It doesn’t take much one-on-one time with Eliza, 11, who is learning English, to realize that she is a stage beast. “I was very, very happy,” she said, with Vasilisa, 16, translating for her. “It doesn’t matter what role I will get; it’s only that I am going to be onstage — to be someone, but on a stage! Just please give me that.”

Eliza Babinska, Soldier

Eliza began studying ballet at 5 and immediately took it seriously. After she left Kyiv, first for Croatia, her training continued, but the level there wasn’t what she was accustomed to. In January, Eliza moved to New York City with her parents and sister, a key reason being ballet. When pressed to describe what it is about the art form she loves, Eliza, seated at a counter in the family’s apartment as her mother and sister looked on, hesitated before speaking rapidly in Ukrainian.

Vasilisa, listening before translating, said, “Oh, I didn’t know this! She said that when she is dancing ballet, she feels very relaxed. All her body starts to dance, and she likes this feeling. And this feeling is only in dance right now. Very philosophic! She doesn’t think about other things. Only dance. After lesson, she’s like ahhh.”

The education of Vasilisa, a 10th grader with a passion for history, was another important reason Julia — an artist and graphic designer — and her husband, Oleg, who works as a warehouse agent and who has family here, moved to New York. Vasilisa also helps to escort Eliza to and from the School of American Ballet, where she has a scholarship; while Vasilisa waits, she does her homework.

“Here, you feel the freedom, to be honest,” Vasilisa said. “More than in Kyiv.” She doesn’t think about what people are going to say about her outfit, for example. “In Ukraine, people say, ‘Oh, my god, why are you wearing that? It’s weird.’ And you’re just like, ‘Maybe because I want to!’”

And the School of American Ballet has really floored them. “It was the best gift of her ballet career,” Julia said. “They pay for her education. They say, ‘We’re going to take her,’ and we didn’t have any connection with teachers; we didn’t know any people. It’s a different system between our country and America. Wow. Really wow."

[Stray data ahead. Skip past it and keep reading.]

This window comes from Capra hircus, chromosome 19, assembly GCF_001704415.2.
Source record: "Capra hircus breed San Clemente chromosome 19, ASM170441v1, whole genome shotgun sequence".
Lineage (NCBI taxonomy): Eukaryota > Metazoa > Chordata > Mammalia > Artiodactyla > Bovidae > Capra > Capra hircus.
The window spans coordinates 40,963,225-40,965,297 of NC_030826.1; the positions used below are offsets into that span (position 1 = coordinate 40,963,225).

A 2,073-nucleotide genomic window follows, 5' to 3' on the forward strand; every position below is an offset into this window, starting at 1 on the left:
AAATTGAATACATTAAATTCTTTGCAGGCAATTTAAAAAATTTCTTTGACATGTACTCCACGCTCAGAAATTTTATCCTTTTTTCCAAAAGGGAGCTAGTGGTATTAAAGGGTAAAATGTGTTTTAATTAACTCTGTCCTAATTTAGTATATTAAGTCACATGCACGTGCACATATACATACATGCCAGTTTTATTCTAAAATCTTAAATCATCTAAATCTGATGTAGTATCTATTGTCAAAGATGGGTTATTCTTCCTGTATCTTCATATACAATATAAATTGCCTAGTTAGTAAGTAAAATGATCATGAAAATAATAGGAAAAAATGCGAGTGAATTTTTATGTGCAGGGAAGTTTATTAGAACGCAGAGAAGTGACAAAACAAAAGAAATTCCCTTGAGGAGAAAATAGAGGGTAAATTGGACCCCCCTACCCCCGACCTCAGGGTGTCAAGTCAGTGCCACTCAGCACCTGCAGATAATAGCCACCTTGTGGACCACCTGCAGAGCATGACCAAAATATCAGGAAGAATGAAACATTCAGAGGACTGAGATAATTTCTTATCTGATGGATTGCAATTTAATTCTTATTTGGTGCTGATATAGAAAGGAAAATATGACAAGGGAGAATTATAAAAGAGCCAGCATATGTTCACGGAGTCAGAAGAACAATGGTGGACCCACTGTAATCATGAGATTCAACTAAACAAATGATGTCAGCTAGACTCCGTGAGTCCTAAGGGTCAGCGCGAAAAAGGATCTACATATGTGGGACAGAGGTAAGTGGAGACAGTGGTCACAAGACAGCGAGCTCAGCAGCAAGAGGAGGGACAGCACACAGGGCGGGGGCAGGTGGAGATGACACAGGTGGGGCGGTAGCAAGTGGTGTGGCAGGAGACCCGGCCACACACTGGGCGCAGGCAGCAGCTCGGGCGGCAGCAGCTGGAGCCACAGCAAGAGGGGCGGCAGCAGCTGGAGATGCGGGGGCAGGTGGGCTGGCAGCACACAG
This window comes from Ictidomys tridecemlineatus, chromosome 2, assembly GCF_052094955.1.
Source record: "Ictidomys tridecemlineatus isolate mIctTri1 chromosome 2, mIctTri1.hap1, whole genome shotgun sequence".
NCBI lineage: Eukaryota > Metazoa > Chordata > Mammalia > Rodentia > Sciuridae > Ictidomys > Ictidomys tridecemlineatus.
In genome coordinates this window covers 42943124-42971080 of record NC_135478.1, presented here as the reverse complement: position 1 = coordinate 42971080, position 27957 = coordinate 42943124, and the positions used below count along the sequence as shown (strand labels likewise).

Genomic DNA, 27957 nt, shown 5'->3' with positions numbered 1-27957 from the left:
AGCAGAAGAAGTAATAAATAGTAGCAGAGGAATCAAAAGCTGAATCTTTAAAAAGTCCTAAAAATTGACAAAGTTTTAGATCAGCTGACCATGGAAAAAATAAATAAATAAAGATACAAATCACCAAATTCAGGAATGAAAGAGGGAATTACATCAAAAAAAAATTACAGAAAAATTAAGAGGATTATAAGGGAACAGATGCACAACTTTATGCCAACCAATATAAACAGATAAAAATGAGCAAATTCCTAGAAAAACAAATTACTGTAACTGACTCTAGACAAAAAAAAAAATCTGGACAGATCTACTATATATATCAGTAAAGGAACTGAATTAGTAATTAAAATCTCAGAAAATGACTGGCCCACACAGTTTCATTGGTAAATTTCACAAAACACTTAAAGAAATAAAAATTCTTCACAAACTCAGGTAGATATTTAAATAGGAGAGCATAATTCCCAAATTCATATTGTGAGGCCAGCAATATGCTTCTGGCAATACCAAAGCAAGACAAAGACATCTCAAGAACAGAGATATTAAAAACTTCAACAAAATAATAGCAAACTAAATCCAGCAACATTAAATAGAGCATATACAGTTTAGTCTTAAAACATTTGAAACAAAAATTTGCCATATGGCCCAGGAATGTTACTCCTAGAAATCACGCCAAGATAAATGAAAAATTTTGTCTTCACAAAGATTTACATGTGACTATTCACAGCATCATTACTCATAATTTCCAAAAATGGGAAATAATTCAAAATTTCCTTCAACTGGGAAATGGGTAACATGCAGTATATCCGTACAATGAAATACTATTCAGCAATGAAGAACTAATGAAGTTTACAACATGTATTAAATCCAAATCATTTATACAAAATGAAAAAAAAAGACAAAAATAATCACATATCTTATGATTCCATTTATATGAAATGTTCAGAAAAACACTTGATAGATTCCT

What does Eliza love about the school? “Everything,” she said. “Beautiful place, beautiful location, perfect emotions, nice teachers.”

Theo Rochios, Prince

As children’s parts go in “The Nutcracker,” the role of the Prince is meaty. One afternoon in early November, Theo, alongside his fellow prince, Judah Horenfeldt, rehearsed the scene in which their character, through pantomime, relates his adventures to the Kingdom of the Sweets — notably, his battle with the mouse king.

Holding an imaginary sword, Theo pivoted and stretched out his arm, a move that frankly lacked force. Dena Abergel, City Ballet’s children’s repertory director, stepped in. “You take a big breath” — you could hear her lungs fill before she turned and stamped her foot on the floor, striking the air with a pin-straight arm. “That’s when you stab the mouse king,” she said. “You want to make sure you win.”

He tried again, this time with fervor. “Yes!” she exclaimed. “That’s much better.”

Theo, she said, is coachable. “He has a very eager feeling about learning,” she said. “He was able to convey a sense of authority in the casting that gave us the confidence that we would be able to shape him and teach him the role of the prince. I’ve learned over the years how important that is.”